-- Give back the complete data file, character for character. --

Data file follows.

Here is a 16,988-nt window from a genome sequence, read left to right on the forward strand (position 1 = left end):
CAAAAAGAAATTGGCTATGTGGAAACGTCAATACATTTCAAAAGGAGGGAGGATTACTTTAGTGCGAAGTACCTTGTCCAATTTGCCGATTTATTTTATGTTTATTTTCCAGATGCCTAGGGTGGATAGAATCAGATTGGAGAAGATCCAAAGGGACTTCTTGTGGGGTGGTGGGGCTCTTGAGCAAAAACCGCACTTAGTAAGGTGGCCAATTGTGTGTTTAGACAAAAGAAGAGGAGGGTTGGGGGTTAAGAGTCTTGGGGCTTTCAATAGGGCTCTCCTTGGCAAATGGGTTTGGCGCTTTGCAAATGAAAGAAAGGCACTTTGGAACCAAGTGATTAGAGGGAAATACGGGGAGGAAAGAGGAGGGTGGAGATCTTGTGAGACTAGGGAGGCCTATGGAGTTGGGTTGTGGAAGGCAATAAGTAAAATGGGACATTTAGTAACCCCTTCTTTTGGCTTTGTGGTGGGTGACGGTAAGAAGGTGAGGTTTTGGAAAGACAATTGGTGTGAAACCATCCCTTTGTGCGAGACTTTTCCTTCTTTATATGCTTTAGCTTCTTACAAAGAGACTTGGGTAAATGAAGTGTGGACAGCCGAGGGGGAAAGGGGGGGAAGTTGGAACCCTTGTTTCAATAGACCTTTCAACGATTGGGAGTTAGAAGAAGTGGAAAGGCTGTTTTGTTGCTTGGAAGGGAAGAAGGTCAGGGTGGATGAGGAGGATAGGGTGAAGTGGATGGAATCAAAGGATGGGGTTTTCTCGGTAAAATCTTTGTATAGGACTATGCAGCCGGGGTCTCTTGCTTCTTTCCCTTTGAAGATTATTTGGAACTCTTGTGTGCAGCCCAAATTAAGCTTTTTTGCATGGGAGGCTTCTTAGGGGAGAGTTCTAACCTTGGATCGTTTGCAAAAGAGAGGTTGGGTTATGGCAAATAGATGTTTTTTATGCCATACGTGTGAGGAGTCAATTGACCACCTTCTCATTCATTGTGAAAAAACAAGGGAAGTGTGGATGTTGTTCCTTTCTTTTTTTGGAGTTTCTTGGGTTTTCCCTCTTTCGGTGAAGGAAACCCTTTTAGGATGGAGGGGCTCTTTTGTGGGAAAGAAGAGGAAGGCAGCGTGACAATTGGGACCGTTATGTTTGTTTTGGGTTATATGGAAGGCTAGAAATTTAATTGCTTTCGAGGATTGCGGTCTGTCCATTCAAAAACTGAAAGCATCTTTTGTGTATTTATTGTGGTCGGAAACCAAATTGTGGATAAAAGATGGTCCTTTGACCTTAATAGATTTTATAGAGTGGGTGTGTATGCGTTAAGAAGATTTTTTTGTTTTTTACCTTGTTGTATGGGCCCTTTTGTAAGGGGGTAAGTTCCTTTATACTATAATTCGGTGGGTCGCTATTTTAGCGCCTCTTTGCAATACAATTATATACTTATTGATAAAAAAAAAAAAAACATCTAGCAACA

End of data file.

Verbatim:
Here is a 16,988-nt window from a genome sequence, read left to right on the forward strand (position 1 = left end):
CAAAAAGAAATTGGCTATGTGGAAACGTCAATACATTTCAAAAGGAGGGAGGATTACTTTAGTGCGAAGTACCTTGTCCAATTTGCCGATTTATTTTATGTTTATTTTCCAGATGCCTAGGGTGGATAGAATCAGATTGGAGAAGATCCAAAGGGACTTCTTGTGGGGTGGTGGGGCTCTTGAGCAAAAACCGCACTTAGTAAGGTGGCCAATTGTGTGTTTAGACAAAAGAAGAGGAGGGTTGGGGGTTAAGAGTCTTGGGGCTTTCAATAGGGCTCTCCTTGGCAAATGGGTTTGGCGCTTTGCAAATGAAAGAAAGGCACTTTGGAACCAAGTGATTAGAGGGAAATACGGGGAGGAAAGAGGAGGGTGGAGATCTTGTGAGACTAGGGAGGCCTATGGAGTTGGGTTGTGGAAGGCAATAAGTAAAATGGGACATTTAGTAACCCCTTCTTTTGGCTTTGTGGTGGGTGACGGTAAGAAGGTGAGGTTTTGGAAAGACAATTGGTGTGAAACCATCCCTTTGTGCGAGACTTTTCCTTCTTTATATGCTTTAGCTTCTTACAAAGAGACTTGGGTAAATGAAGTGTGGACAGCCGAGGGGGAAAGGGGGGGAAGTTGGAACCCTTGTTTCAATAGACCTTTCAACGATTGGGAGTTAGAAGAAGTGGAAAGGCTGTTTTGTTGCTTGGAAGGGAAGAAGGTCAGGGTGGATGAGGAGGATAGGGTGAAGTGGATGGAATCAAAGGATGGGGTTTTCTCGGTAAAATCTTTGTATAGGACTATGCAGCCGGGGTCTCTTGCTTCTTTCCCTTTGAAGATTATTTGGAACTCTTGTGTGCAGCCCAAATTAAGCTTTTTTGCATGGGAGGCTTCTTAGGGGAGAGTTCTAACCTTGGATCGTTTGCAAAAGAGAGGTTGGGTTATGGCAAATAGATGTTTTTTATGCCATACGTGTGAGGAGTCAATTGACCACCTTCTCATTCATTGTGAAAAAACAAGGGAAGTGTGGATGTTGTTCCTTTCTTTTTTTGGAGTTTCTTGGGTTTTCCCTCTTTCGGTGAAGGAAACCCTTTTAGGATGGAGGGGCTCTTTTGTGGGAAAGAAGAGGAAGGCAGCGTGACAATTGGGACCGTTATGTTTGTTTTGGGTTATATGGAAGGCTAGAAATTTAATTGCTTTCGAGGATTGCGGTCTGTCCATTCAAAAACTGAAAGCATCTTTTGTGTATTTATTGTGGTCGGAAACCAAATTGTGGATAAAAGATGGTCCTTTGACCTTAATAGATTTTATAGAGTGGGTGTGTATGCGTTAAGAAGATTTTTTTGTTTTTTACCTTGTTGTATGGGCCCTTTTGTAAGGGGGTAAGTTCCTTTATACTATAATTCGGTGGGTCGCTATTTTAGCGCCTCTTTGCAATACAATTATATACTTATTGATAAAAAAAAAAAAAACATCTAGCAACA